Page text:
And now (thus Grosvenor said)
I have a charming project in my head
Since we’ve begun to wash why not go thro?

Tis an odd rig
Yet — why not wash the pig?
Since the same suds will excellently do.

Soon thought & soon resolvd. but yet
Remaind one mighty job
The little pig to get
Before we well could put him in the tub.
But pig ran hard
About the yard
Had you been there you would have laughd to see
How fast the pig ran round — & here close followd we.

Fast ran the pig but faster
We followd little master
Then did he kick growl grunt & squaul
And never in my life did I
Hear such a sad outcry.
But yet in vain was all.
For Pig was caught
Spite of his dreadful din
On to the washing tub was brought
And there thrown in.
Sure such a sight was never seen
A Pig quite clean!

Thus Thomas youve seen each disaster so evil
That befell to Bow Begum & poor little Snivel
But these scenes my brother must shortly be over
And I must return to see Phillis & Rover [9] 
But of this homeward journey we’ll now lay aside stir
And give you the story of breeches-break Hyder.

The evening drew nigh
And bedarkend the plain
Mr Bedford would try
To let loose Hyders chain.

So when Hercules strove
Pluto’s mastiff [10]  to bind
And drag him above —
He would stay behind.

He tost & he tore
His rage mixing cries in
And then with a roar
Belchd a gallon of poison

But whats very strange
Tho exceedingly true
To loose Hyders chains
Made this dreadful ado

For Robert no more
To unchain him could dare,
His breeches before
Having met with a tear

And Cooling [11]  too dreads
This beast most unkind
Who had bit all to shreds
His breeches behind.

For me I thought best
Since the beast was so rum
Tother side of the gate
To take care of my b-m.

Safe & snug there I staid
And of course without fear.
When by no means afraid
Mr Bedford drew near.

He let loose the chain
‘Good dog Hyder come’
Eer he spake it again
Hyder leapt at his bum.

To tear it he meant
But the beast was mistaken
Mr B aside bent
And so saved his bacon.
But oh of all vexations worst vexation
Thro the torn breeches hung the flag of abomination

No longer at Brixton such sports wear away
In innocent folly an hour of the day
At Bristol I write to conclude this so long
This tiresome ridiculous whimsical song.

Far away lie our lots in the voyage of [MS torn]
As under thus borne on the ocean of strife.
Yet remember each peril & wintry hour past
Our voyage must end in the same port at last
What tho the winds whistle — clouds mantle the sky
The deep thunders roll & the billows beat high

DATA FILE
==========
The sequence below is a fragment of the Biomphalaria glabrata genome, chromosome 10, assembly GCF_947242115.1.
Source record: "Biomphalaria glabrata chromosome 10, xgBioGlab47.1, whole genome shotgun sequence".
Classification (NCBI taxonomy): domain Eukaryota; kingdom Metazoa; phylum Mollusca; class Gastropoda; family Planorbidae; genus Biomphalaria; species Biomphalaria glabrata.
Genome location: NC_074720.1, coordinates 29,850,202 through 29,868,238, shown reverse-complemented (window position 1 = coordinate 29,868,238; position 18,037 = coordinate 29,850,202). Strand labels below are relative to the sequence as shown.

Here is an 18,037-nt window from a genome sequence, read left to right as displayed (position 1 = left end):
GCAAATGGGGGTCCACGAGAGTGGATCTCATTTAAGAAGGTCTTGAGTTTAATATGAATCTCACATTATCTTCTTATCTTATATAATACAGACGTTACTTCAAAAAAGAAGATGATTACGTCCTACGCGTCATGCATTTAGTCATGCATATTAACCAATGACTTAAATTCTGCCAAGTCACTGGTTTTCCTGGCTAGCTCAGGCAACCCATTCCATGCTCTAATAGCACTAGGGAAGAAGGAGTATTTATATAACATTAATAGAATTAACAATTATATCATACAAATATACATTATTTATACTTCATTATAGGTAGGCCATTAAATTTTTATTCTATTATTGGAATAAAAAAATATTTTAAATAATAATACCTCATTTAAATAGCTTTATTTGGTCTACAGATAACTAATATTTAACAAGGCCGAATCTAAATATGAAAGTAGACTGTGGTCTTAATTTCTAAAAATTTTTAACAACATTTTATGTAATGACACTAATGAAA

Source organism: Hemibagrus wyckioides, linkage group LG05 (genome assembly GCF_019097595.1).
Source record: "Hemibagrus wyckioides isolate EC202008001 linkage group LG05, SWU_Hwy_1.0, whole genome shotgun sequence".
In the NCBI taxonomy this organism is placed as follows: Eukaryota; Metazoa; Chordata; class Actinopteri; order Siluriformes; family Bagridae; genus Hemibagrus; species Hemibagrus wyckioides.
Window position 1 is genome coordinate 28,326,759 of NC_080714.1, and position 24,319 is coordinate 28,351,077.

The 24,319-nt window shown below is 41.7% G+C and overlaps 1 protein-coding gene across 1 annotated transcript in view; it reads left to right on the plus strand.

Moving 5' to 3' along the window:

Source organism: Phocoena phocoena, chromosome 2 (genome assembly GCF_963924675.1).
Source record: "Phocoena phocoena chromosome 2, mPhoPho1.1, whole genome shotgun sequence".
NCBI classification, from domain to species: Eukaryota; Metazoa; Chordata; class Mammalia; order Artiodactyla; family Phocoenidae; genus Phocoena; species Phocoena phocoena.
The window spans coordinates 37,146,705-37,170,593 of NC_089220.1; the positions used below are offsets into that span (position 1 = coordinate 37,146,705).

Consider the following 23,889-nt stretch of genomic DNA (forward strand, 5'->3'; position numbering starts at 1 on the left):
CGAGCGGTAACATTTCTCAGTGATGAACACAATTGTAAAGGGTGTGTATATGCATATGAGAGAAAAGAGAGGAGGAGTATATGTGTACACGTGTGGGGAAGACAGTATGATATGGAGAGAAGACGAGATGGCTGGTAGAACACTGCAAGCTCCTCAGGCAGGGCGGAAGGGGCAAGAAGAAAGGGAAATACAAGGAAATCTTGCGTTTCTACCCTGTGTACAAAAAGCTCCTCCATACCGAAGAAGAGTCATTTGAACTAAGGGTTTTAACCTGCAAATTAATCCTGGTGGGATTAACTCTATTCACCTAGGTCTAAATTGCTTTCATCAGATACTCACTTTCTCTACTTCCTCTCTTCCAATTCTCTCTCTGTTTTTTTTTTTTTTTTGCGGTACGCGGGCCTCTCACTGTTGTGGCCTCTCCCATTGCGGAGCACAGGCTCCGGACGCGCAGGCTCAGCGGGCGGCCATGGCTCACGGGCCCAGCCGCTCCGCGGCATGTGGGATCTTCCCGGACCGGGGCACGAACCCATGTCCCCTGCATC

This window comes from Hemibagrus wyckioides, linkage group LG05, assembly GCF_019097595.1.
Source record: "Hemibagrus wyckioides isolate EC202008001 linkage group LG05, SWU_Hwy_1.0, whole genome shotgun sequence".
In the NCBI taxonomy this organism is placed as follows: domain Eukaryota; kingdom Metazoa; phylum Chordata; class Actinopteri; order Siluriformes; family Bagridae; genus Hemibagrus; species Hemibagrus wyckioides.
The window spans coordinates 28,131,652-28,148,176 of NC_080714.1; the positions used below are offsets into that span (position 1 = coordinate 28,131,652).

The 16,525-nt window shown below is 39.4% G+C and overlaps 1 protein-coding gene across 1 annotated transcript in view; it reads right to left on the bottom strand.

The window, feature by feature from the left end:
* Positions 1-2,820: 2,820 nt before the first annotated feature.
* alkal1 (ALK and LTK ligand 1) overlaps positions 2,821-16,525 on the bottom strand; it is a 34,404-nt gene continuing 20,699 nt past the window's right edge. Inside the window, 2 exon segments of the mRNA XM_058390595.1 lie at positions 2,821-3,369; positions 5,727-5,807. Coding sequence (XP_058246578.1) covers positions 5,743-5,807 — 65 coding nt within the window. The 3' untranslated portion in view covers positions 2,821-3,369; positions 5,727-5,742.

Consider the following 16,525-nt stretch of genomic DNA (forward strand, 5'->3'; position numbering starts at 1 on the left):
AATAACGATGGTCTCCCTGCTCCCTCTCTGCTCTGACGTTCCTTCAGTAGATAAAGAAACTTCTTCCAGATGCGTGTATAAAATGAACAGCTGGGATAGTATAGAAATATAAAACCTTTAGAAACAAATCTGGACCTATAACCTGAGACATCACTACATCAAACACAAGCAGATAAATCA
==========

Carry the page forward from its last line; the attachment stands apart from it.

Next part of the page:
Anon the rough rage of the tempest shall cease
The sun shine again & the sea sink to peace

——————

My dear Thomas there is nonsense enough for one letter & I can only say that if it amuses you you shall have more & better — at least more serious. the length of this may apologize for the lateness — in fact it was begun immediately upon the receipt of yours.

Shad desires to be rememberd to you. I write this at the table with him. he is recovering apace from a violent cold — for me you know nought is never in danger — we are all well.

should you see Madge [12]  again remember me kindly to him — he was one of my earliest friends & long as we have been estranged I still feel a great regard for him.

I send this to Bath that my Mother may say what she pleases

yours most affectionately

Robt Southey.

I shall remain here till January.


Dec 14. My mother has kept this letter six weeks. this evening we received your letter. you shall have some money very sent. send your direction for the shirts & the money shall come with them. I am over here for a few days. we are all talking about you Miss Monk [13]  & Miss E Fricker & me & Mamma. & Mr Daguilar [14]  has been just here & my pen is very bad & I want you to mend it send your direction & you shall have all the money can be sent

your affectionate brother

R Southey.

how much prize money?

ha ha ha


Notes

* Address: Post Paid/ Thomas Southey Esqr / Venus Frigate/ Plymouth {Plymouth} [inserted in another hand]/ Torbay or elsewhere/ Single Sheet./ xxxxxxx
Stamped: BATH
Endorsement: Letters Recd. in 1793
MS: British Library, Add MS 30,927
Unpublished. BACK

[1] Snivel was a dog owned by the Bedford family. BACK

[2] A dog owned by the Bedford family. BACK

[3] Apollo, in Greek mythology, the god of poetry. The Castalian Spring at Delphi, centre of a cult of Apollo, symbolised the well of poetic inspiration. BACK

[4] Robert Southey. BACK

[5] His identity is uncertain, but he seems to have been someone employed by the Bedfords. BACK

[6] A patent medicine used for fevers and as a general pick-me-up, invented by Dr Robert James (c. 1703–1776; DNB). BACK

[7] A dog owned by the Bedford family. BACK

[8] A dog owned by the Bedford family. BACK

[9] Dogs owned by Southey’s family. BACK

[10] In classical mythology, the twelfth labour of the hero Hercules was to kidnap Cerberus, the three-headed dog that guarded the gates to Hades. BACK

[11] Unidentified. BACK

[12] His identity is uncertain, but he seems to have been a childhood friend of Southey’s in Bath or Bristol — possibly they attended school together or lived near one another. BACK

[13] A member of Southey’s circle of family and friends in Bath or Bristol. Her full name is unknown. BACK

[14] A member of Southey’s circle of family and friends in Bath or Bristol. His full name is unknown. BACK

Published @ RC

March 2009